By Cris D. Putnam (continued from part 3)
In 1440, Nicholas of Cusa (1401–1464), a German philosopher, theologian, and astronomer, had a mystical experience while returning from Constantinople by ship. He described his vision thus, “When by what I believe was a celestial gift from the Father of Lights, from whom comes every perfect gift, I was led to embrace imcomprehensibles incomprehensibly in leaned ignorance, by transcending those incorruptible truths that can be humanly known.” What followed was a treatise on mysticism entitled De Docta Ignorantia (“Of Learned Ignorance”). Similar to Buddhist practice, Nicholas called this “negative theology,” implying a sort of mystical knowing by not knowing. As a result, he conjured up hermetic platitudes like God is “a sphere of which the center is everywhere and the circumference nowhere.” He believed that the limits of science could be transcended by means of mystic speculation. Some even contend that this preempted Kepler, famous for his laws of planetary motion, by arguing there were no perfect circles in the universe. His learned ignorance inevitably led him to other worlds inhabited by extraterrestrials.
Nicholas homogenized the heavenly bodies by dismissing the Aristotelian doctrine of unity and natural place. Therefore, he concluded that the Earth, planets, sun, and stars were composed of the same elements, and that there was no center of attraction. He envisioned an infinite universe, whose center was everywhere and circumference nowhere, containing countless rotating stars, the Earth merely being one of equal importance. Consequently, it is not too surprising that it is from Nicholas of Cusa that we encounter the first explicit Roman Catholic argumentation for the existence of extraterrestrials. In Of Learned Ignorance, chapter 12, he asserts:
Rather than think that so many stars and parts of the heaven are uninhabited and that this earth of ours alone is peopled—and that with beings, perhaps, of an inferior type—we will suppose that in every region there are inhabitants, differing in nature by rank and all owing their origin to God, who is the center and circumference of all stellar regions.
Rather than the censure one might expect, Nicholas’ work was enthusiastically received. It is important to note that he stated this was revelation from God and it went unchallenged by the Church. Shortly after his shipboard vision, he had become the papal envoy to Pope Eugene IV and assisted in the papal power struggle against the council of Basel, opposing its attempt to reform widespread abuse. He was promoted to the status of cardinal by Pope Nicholas V in 1448. The next person of note was more inclined to science than mystic speculation.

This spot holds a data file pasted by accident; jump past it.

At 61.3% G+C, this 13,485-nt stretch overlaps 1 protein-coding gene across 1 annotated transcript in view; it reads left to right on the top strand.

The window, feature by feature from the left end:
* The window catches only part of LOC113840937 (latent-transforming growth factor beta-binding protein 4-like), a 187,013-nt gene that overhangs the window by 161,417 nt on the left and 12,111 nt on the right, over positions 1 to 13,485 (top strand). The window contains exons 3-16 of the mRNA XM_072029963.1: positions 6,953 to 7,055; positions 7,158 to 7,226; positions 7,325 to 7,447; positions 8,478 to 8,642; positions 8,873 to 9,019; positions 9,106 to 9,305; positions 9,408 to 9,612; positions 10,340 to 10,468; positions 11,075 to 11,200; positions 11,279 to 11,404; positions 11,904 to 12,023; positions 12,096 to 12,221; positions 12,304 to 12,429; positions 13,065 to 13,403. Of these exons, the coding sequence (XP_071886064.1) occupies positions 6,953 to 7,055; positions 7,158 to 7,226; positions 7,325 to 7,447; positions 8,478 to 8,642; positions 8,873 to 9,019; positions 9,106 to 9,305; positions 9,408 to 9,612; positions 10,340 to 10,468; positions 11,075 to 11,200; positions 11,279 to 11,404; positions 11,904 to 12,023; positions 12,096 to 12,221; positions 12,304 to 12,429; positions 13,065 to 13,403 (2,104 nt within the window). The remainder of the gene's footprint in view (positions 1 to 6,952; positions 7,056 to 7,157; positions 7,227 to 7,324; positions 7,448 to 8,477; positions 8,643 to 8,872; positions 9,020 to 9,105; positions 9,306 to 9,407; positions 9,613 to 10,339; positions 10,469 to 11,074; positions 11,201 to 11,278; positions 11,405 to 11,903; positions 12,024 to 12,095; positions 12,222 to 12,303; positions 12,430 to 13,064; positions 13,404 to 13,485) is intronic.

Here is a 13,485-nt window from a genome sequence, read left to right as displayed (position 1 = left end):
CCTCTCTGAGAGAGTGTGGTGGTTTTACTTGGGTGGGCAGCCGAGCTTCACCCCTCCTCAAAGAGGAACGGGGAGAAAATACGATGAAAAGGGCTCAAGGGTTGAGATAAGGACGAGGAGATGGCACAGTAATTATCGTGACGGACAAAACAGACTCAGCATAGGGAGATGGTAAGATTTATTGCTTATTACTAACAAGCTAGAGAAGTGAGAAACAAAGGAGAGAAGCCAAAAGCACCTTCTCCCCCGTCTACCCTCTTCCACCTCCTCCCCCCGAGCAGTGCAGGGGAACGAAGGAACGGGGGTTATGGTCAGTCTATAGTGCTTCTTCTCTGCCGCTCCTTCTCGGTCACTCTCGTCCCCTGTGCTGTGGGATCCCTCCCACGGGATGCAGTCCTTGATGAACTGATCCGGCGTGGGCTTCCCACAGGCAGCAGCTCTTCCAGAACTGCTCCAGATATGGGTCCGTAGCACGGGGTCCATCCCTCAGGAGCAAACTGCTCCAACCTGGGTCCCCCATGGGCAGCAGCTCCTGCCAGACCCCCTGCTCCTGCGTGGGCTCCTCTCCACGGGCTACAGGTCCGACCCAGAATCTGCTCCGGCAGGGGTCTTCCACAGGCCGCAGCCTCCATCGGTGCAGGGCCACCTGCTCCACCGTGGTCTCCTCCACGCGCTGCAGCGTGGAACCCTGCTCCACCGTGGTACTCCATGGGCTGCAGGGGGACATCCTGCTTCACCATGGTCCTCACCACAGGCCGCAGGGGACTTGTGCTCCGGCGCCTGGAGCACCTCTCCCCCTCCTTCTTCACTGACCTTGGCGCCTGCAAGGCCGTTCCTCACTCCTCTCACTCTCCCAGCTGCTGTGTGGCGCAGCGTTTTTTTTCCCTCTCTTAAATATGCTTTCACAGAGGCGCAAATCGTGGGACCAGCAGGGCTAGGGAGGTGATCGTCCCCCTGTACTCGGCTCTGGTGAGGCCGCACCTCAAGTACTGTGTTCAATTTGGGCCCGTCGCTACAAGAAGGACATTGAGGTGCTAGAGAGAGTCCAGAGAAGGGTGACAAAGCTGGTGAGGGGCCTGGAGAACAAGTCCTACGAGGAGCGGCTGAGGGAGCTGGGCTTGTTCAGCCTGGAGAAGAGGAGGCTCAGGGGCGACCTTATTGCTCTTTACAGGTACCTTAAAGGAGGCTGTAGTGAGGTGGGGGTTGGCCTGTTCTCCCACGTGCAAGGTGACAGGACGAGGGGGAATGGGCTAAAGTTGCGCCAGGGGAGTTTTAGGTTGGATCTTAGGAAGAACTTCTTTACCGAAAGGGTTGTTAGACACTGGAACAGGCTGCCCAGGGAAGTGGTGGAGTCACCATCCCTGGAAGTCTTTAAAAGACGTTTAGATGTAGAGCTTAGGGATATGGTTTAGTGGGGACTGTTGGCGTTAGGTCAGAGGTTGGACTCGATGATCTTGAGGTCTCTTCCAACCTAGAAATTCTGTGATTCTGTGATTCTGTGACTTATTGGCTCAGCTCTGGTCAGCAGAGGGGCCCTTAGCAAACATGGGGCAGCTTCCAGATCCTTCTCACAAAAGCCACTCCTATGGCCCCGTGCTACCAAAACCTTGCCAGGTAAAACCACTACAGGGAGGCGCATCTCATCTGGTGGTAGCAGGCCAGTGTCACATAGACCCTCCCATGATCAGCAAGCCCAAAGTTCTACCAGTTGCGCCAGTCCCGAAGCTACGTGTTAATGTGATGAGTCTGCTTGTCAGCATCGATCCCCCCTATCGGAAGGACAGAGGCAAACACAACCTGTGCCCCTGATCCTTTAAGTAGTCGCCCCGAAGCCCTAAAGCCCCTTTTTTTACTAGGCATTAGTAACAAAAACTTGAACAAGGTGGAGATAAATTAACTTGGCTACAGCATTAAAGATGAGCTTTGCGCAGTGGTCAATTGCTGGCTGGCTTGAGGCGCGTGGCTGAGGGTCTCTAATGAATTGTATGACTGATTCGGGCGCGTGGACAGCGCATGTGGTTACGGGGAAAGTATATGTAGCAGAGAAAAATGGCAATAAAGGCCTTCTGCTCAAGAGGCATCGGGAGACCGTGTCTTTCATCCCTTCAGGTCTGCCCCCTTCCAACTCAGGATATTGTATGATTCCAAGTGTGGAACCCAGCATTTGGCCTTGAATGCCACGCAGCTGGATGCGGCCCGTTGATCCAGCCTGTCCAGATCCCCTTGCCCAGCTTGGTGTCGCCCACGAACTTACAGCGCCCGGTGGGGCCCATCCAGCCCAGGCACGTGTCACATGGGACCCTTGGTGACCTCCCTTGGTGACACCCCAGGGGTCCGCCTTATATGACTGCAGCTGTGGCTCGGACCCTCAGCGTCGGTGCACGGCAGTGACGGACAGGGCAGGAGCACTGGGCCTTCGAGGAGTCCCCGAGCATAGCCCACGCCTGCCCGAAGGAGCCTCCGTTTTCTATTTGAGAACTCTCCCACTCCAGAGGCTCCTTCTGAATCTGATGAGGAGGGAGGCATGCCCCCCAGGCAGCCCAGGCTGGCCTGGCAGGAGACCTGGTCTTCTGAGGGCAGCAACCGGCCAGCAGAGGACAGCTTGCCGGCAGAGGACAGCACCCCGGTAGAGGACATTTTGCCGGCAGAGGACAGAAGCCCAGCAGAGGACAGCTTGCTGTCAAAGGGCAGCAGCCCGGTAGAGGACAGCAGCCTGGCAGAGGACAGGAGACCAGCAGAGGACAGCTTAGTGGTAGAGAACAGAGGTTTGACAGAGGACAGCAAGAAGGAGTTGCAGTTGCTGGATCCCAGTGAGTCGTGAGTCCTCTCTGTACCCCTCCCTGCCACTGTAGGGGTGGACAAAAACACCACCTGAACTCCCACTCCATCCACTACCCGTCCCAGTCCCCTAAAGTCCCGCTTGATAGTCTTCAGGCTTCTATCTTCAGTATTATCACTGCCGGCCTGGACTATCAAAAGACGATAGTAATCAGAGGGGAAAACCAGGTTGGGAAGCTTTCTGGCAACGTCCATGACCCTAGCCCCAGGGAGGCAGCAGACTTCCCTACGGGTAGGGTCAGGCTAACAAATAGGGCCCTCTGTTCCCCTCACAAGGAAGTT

Perhaps one of the greatest contributors to the discussion, Nicholas Copernicus (1473–1543), never actually addressed the topic. Even so, his revolutionary work effectively removed the Earth from the center of the cosmos and seemingly relegated it one among many, perhaps similar, orbs revolving around the sun. He correctly surmised the apparent motion of the stars to be an illusion caused by the rotation of the Earth on its axis and that the Earth orbited the sun once every year. Of course, this meant that the countless stars were potential suns and the observable planets might be other “earths.” Of course, if there are other earths, then one might imagine they are populated with people or something else entirely. It really did change everything. Yet, heliocentricism was not widely accepted in his lifetime. A few astronomers, including Germans Michael Maestlin (1550–1631), Johannes Kepler (1571–1630), the Englishman Thomas Digges (1546–1595), and the Italian Galileo Galilei (1564–1642), accepted it, leading historians like N. R. Hanson to quip that the “Copernican revolution” was a minor skirmish that prompted the Keplerian or Galilerian revolution. All the same, at the dawn of the Reformation, Copernicus had planted the seeds for an atomist revival replete with an alien invasion.
Next week… the infamous Giordano Bruno.
 “Letter to Cardinal Guliano Cesarini,” as quoted in Christopher M. Bellitto, Thomas M. Izbicki, and Gerald Christianson, Introducing Nicholas of Cusa: A Guide to a Renaissance Man (New York, NY: Paulist Press, 2004), 206.
 Peter M. J. Hess and Paul L. Allen, Catholicism and Science (Westport, CT: Greenwood, 2008), 22.
 Nicolas of Cusa, Of Learned Ignorance, translated by Germain Heron (London: Routledge and Kegan Paul, 1954), 111–118; as cited in Michael J. Crowe, The Extraterrestrial Life Debate, Antiquity to 1915: A Source Book (Notre Dame, IN: University of Notre Dame Press, 2008), 31.
 N. R. Hanson, “The Copernican Disturbance and the Keplerian Revolution,” Journal of the History of Ideas 22 (1961): 161–184; as cited in Michael J. Crowe, The Extraterrestrial Life Debate, 37.